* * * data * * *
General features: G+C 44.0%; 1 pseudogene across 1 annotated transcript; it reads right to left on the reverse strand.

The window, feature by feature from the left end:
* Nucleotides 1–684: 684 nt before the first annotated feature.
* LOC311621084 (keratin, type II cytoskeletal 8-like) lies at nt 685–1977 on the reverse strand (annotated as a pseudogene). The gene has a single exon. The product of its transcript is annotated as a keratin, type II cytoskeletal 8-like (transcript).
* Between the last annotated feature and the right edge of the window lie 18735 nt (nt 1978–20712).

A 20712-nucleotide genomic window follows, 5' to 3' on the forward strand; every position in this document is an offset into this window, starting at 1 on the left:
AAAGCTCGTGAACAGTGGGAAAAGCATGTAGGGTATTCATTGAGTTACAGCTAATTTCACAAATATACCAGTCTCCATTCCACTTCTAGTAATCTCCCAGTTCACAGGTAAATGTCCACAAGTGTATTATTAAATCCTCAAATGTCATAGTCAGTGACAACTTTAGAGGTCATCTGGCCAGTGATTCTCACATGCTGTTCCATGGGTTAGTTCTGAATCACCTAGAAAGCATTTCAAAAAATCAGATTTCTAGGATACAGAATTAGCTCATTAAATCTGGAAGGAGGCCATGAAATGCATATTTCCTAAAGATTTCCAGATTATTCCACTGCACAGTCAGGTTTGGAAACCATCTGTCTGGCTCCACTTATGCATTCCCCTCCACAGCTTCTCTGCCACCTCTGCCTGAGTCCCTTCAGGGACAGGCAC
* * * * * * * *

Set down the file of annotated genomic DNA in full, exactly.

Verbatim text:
General features: G+C 44.0%; 1 pseudogene across 1 annotated transcript; it reads right to left on the reverse strand.

The window, feature by feature from the left end:
* Nucleotides 1–684: 684 nt before the first annotated feature.
* LOC311621084 (keratin, type II cytoskeletal 8-like) lies at nt 685–1977 on the reverse strand (annotated as a pseudogene). The gene has a single exon. The product of its transcript is annotated as a keratin, type II cytoskeletal 8-like (transcript).
* Between the last annotated feature and the right edge of the window lie 18735 nt (nt 1978–20712).

A 20712-nucleotide genomic window follows, 5' to 3' on the forward strand; every position in this document is an offset into this window, starting at 1 on the left:
AAAGCTCGTGAACAGTGGGAAAAGCATGTAGGGTATTCATTGAGTTACAGCTAATTTCACAAATATACCAGTCTCCATTCCACTTCTAGTAATCTCCCAGTTCACAGGTAAATGTCCACAAGTGTATTATTAAATCCTCAAATGTCATAGTCAGTGACAACTTTAGAGGTCATCTGGCCAGTGATTCTCACATGCTGTTCCATGGGTTAGTTCTGAATCACCTAGAAAGCATTTCAAAAAATCAGATTTCTAGGATACAGAATTAGCTCATTAAATCTGGAAGGAGGCCATGAAATGCATATTTCCTAAAGATTTCCAGATTATTCCACTGCACAGTCAGGTTTGGAAACCATCTGTCTGGCTCCACTTATGCATTCCCCTCCACAGCTTCTCTGCCACCTCTGCCTGAGTCCCTTCAGGGACAGGCAC